About the Guest
Mom, you know you have to protect your children. But do you know how? Mother of five Susan Merrill, director of the popular website iMOM.com, talks to moms about cultivating patience. Susan tells how, in one particular situation involving a wayward child, she relinquished her anxiety and frustration to the Lord and found a refreshing answer. Susan reminds us that God loves the prayer of a helpless parent.
Susan Merrill talks to moms about cultivating patience.
Bob: As a mom, do you need to back off a little bit? Susan Merrill says a part of the art of motherhood is knowing when you need to be engaged and when you need to let your children do life on their own.
Susan: I think we see this a lot—even in just homework—and I have failed at this. You’re so—you want them to be done. They’ve got to get in bed. You do it for them because you are impatient for them to go to bed.
I think, as moms, it’s really hard not to do that for your kids because they are born to you, helpless. You’re used to doing everything for them. You’ve failed to recognize, “Okay, they are growing into little people and that the Holy Spirit can work in them.” Let Him do that instead of you trying to fix them.
Bob: This is FamilyLife Today for Tuesday, April 30th. Our host is the President of FamilyLife®, Dennis Rainey, and I’m Bob Lepine. One of the things every mom needs to learn is when to be a wall to protect your children and when to be a gate to let them experience what life is all about. We’ll talk more about that with Susan Merrill today. Stay tuned.
And welcome to FamilyLife Today. Thanks for joining us. So, were there more walls or gates at your house when your kids were growing up? [Laughter]
Dennis: Well, maybe we should have our guest on today’s program explain the difference between—
Bob: A wall and a gate?
Dennis: —a wall and a gate. Susan Merrill joins us again on FamilyLife Today. Welcome back, Susan.
Susan: Thank you.
Dennis: What’s the difference between a wall and a gate?
Susan: Okay. The wall is really the mom. The mom is the wall. So, it’s building you to be a strong protection for your child.
Every January, I kind of choose something to study. As I read Nehemiah, I just got excited because I could relate to him. He was passionate about the Israelites the way I am passionate about my children. The people were in trouble because the wall was broken down and the gates were burned. He knew that meant danger to them—physical danger. We all get that, as parents. We do not want our children to be physically in danger; but Nehemiah had another concern, and that was the wall protected the temple.
Well, where does God reside today?—in us. So, the temple is our bodies. Well, what wall is protecting the little temples or potential little temples? We have to be that wall.
Dennis: And the gate?
Susan: And the gates are opportunities for your child to go out into the world, with privileges, and see if they’re ready to do it. So, you open the gate.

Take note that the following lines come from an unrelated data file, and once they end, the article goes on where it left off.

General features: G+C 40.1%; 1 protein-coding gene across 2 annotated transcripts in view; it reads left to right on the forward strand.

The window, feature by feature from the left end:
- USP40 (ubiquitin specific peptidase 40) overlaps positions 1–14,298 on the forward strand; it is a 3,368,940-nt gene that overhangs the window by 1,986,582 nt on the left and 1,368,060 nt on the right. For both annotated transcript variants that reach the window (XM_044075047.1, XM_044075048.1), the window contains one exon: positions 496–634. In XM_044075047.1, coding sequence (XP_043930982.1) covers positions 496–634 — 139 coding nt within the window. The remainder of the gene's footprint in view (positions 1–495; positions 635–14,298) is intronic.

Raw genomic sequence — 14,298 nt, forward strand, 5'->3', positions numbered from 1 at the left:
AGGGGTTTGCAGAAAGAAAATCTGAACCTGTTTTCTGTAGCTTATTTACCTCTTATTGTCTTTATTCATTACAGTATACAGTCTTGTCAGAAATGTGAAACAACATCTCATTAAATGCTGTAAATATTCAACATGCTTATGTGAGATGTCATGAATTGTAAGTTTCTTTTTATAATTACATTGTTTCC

It’s like when you have a child. Your child goes into your arms. They can’t move without you. When they are a toddler, they don’t really leave a room—they can’t even reach the door knob without you. Then, they get a little bit older, and you let them in the backyard. They don’t go out the gate without you. When they go to school or a friend’s house, they are watched as tykes. Then, you know, in teens, they start—the gates get a little wider. [Laughter]
Bob: So, I have a practical question for you; and that is: “Let’s say you have a ten-year-old daughter. She comes home; and she says: ‘Mommy, Ruthie is having a sleep-over at her house on Friday night. Can I go?’ Do you open the gate? How do you know—whether you open the gate or not—with your ten-year-old?”
Susan: Well, here’s where you would have had to been perceptive about how your child handled similar situations that might be leading up to that. Like, have they been to birthday parties alone that were just an hour? If they did, how did you set that up? Did you go and meet the mother first? Did you talk to the mother? Do you know these people?
I always ask my children: “Do you like this family? What do you like about their family? What do you like about this child?”
Dennis: I’ll bet you actually went to some of those birthday parties and just watched.
Susan: Oh, yes!
Bob: That’s what walls do; isn’t it?
Susan: Exactly; if your child wants to go somewhere with another child—call the mom—offer to drive. Don’t send your daughter up to the door to pick up the child. You go up to the door—introduce yourself to that mom. You have to build your mom- network. Then, I always say—when you’re done and you’ve brought the child home—maybe, you took them to the zoo or wherever—you walk the child up again and give that mom a compliment about their child. You will win friends.
If you make it a point to connect and: “I really enjoyed having your daughter. Her manners are so good. I love that our girls are friends. I’d love to have you over,”—it is hospitality. You want to be hospitable with the parents of your children’s friends.
Bob: We should explain why our guest knows so much about being a mom and—[Laughter]
Dennis: Well, she gives leadership to iMOM.com®, which really wants to come alongside moms—encourage them, provide them with daily tips and reminders about being a mom. You’re a mom of five children, yourself. You’ve been married to Mark Merrill for 24 years. He heads up Family First®. You’ve just completed a book called The Passionate Mom, and you’re all about alliteration in this book—lots of “P’s”. [Laughter]
Susan: Lots of “P’s.”
Dennis: Lots of “P’s” around the wall. The one that I think is in short supply, in a lot of moms’ lives today, is the one we’re going to start out with today.
Dennis: It’s the “P” of patience.
Susan: Patience, yes.
Dennis: You think a mom should be patient. You’re really—this is really stepping on some toes, at this point, undoubtedly—
Dennis: —because I don’t know anything that tests the patience of a human being more than a child does, especially the mother.